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The Toybox

people for the conservation of limited amounts of indignation


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tentative rec and in which I start talking and do not stop
dangerous sheppard
seperis
Si Muovo by kassrachel and Sihaya Black. I'm doing something I almost never do and reccing despite the fact that a.) I am only halfway done and probably won't finish until tonight and b.) I'm not even sure where this one will end up.

And for this reason:

So I was talking to amireal a few seconds ago about something that hit me while wandering around outside, thinking, God I love this story (will have your babies Kass! Really! Call me!) and then stopped short and considered the set-up and thought, wait. I hate this kind of story.

Very general spoilers somewhere under cut.



In English II, a special dark hell of objective analysis of an emotional medium (parts of a story, are you *kidding me*?), there were the seven points of analysis; setting, characters, language, theme, something here God knows what (structure maybe?), resolution, and tone. We started with theme (man against man, man against nature, man against himself (always wondered about nature against nature, but whatever), went to language, resolution, etc etc etc (I am be massacring baby lit analysis, but seriously, I retained zero from that class in self defense after having to do A Rose for Emily and wanting to kill myself after and changed my major). I hated it all. I hated it. It made no sense in any intuitive way, it asked me to do something that, at the time, seemed senseless, and it also made me read about a freaking crane and a little girl and kind of wishing for some kind of tornado to hit the building.

Suffice to say, I said never again, glanced at political science, noticed it did not ask me to explain the significance of setting and said, yay. (How ironic I'm doing computer science now.)

Didn't hate tone, though. That one I got.

As explained to me by the very nice lecturer, I never got it. Writing the paper, I did. Tone asked a question that, to me, only the reader could fully answer, and I could only answer the question thus: how did this make you feel?

Actually, that's completely wrong, but I got an A anyway because I could defend what I read by a lot of quoting. I'm pretty sure the objective criteria is a lot stricter than that, because a reader, as a rule, can't pick up the psychic vibes of the writer.

You're so sorry you started reading this, aren't you?

I read for five things in a literary sense, and in this order: tone, tone, tone, characterization, tone. The rest I tend to blow off. And characterization is subjective, flexible, and depends on mood to what I like. Tone is kind of strict. I know bleak when I read ten words in and no matter what, no matter how, I know the story will break my heart. Bleak can be mundane, angsty, dramatic, or death. Doesn't matter. You know bleak by the twisted second you stop denying it (for me, ten pages in, staring in horror going, oh my God, why did I keep reading? I KNEW IT THE FIRST SENTENCE).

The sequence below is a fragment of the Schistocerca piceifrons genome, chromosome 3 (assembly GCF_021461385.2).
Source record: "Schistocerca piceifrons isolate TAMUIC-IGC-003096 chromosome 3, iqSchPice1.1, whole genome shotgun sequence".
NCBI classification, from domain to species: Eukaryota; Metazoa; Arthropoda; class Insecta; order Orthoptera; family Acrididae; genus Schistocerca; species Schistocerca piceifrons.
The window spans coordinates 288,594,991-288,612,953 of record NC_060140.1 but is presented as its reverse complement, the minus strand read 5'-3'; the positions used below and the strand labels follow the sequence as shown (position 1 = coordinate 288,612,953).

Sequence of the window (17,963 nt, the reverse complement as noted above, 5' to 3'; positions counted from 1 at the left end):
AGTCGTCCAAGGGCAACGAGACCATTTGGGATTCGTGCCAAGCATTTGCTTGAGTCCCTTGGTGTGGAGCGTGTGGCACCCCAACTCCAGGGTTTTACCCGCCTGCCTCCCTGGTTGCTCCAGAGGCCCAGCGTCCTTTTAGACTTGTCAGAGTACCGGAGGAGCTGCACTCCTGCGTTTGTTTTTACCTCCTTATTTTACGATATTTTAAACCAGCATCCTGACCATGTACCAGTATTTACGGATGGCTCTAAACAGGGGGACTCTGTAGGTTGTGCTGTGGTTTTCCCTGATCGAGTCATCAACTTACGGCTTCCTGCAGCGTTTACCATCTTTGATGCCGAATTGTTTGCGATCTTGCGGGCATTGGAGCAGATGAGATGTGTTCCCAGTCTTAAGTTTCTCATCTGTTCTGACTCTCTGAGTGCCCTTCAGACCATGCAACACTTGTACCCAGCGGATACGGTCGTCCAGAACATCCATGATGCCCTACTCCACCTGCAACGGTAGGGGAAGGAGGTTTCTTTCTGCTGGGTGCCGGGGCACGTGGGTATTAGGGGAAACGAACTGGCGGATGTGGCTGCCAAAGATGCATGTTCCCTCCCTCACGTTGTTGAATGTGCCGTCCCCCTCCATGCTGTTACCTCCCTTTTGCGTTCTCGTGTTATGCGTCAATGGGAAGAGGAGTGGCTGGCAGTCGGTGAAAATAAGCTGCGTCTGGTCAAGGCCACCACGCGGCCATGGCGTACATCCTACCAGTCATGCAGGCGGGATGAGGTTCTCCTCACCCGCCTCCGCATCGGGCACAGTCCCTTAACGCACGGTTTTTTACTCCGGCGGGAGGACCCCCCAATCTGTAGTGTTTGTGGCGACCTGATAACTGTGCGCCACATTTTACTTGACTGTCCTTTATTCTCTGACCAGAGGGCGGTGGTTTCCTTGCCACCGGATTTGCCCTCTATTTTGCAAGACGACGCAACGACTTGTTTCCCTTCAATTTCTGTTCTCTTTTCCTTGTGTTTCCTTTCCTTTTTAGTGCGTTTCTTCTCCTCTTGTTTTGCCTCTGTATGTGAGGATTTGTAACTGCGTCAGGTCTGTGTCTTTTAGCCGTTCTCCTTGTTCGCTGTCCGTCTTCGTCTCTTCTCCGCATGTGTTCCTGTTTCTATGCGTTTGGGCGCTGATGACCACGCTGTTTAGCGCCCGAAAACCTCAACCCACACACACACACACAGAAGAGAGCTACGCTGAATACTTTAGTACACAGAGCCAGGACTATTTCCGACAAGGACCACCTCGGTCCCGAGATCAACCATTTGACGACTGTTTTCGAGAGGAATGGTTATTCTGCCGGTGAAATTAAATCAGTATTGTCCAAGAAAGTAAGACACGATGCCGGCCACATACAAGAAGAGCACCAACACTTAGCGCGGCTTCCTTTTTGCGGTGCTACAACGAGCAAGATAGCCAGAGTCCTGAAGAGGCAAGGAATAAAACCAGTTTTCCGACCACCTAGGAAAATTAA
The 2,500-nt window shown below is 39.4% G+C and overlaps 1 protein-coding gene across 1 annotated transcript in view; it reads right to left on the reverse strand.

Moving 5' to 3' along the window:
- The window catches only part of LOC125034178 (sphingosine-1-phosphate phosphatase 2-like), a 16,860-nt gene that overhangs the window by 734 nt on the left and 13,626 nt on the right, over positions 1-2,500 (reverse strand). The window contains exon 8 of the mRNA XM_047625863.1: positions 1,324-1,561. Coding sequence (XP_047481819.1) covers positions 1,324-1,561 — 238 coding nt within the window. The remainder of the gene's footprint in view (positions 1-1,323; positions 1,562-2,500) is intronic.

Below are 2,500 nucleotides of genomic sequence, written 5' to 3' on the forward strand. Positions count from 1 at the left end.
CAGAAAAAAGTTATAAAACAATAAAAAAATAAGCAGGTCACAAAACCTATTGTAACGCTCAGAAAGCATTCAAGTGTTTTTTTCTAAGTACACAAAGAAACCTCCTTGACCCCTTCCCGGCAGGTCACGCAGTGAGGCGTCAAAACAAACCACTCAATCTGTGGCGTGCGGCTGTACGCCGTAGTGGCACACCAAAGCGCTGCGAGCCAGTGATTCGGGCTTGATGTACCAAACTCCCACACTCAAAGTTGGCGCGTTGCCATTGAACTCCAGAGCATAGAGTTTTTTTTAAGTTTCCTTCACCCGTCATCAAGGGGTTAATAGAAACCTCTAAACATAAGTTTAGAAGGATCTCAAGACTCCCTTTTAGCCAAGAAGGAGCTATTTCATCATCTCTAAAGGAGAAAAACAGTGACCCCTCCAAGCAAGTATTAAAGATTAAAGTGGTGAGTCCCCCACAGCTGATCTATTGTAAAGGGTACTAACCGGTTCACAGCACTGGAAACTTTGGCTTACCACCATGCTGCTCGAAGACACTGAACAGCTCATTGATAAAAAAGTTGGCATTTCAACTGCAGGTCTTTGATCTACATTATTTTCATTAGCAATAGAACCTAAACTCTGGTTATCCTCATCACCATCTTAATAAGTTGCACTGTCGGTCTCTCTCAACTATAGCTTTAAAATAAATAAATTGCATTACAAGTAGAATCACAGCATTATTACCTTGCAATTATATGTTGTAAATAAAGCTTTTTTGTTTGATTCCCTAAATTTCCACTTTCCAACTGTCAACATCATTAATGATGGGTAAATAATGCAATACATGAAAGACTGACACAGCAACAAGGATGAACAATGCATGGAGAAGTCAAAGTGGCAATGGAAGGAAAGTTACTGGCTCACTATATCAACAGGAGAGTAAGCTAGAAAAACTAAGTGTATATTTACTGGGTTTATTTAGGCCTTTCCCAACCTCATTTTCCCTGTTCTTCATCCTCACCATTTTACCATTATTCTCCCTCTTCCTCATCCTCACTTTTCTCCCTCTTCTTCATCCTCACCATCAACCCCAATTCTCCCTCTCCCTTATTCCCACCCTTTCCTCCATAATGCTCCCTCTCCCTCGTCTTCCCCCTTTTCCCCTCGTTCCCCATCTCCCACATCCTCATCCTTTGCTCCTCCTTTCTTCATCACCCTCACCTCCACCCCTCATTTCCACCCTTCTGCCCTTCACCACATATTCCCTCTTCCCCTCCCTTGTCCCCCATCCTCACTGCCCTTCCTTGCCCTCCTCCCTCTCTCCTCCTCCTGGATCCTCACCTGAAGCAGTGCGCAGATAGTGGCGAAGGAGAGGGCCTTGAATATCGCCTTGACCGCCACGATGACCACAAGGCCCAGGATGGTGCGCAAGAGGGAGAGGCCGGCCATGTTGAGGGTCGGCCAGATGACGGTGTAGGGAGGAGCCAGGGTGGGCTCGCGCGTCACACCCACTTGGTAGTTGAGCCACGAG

Tone, bleak, taking anything (mundane, angst, drama) and edging it with pain, hopelessness, fear, a feeling of settling for something far less than desired, and a feeling that it will never get better and no one will ever find peace, much less happiness.

Case in point, Battlestar Galactica, who seriously shock me every time they succeed at anything, because I am totally braced for universe ending even when it's happy. Bleak.

(A weird, sideline curiosity of mine has always been to give five writers of varying skill, tone, and style the same basic story and see what they write. As an exercise in how writers think--for that matter, how readers think--it would be deeply interesting, and eleveninches and I sort of tossed around that idea a bit, just to see how different the same story would be in two different styles.)

So I know bleak when I see it (and deny, but I am like that, all about denial), but I'm always vaguely surprised by the other side, which covers a larger area but I usually clump together with the concept of hope.

Tone, hopeful, taking anything (mundane, angst, drama) and edging it with pain, hopelessness, fear, a feeling of settling for something far less than desired, and a feeling that it will never get--wait. That's where I stop, because that's where they change.

It's a faint ray of something better, maybe not strong at first, but slowly building through, where you're reading faster, looking for the edges of light no matter how many times the Genii have been cutting off body parts, you know they'll get through this dammit, somehow, somehow, come on come on come on, do it.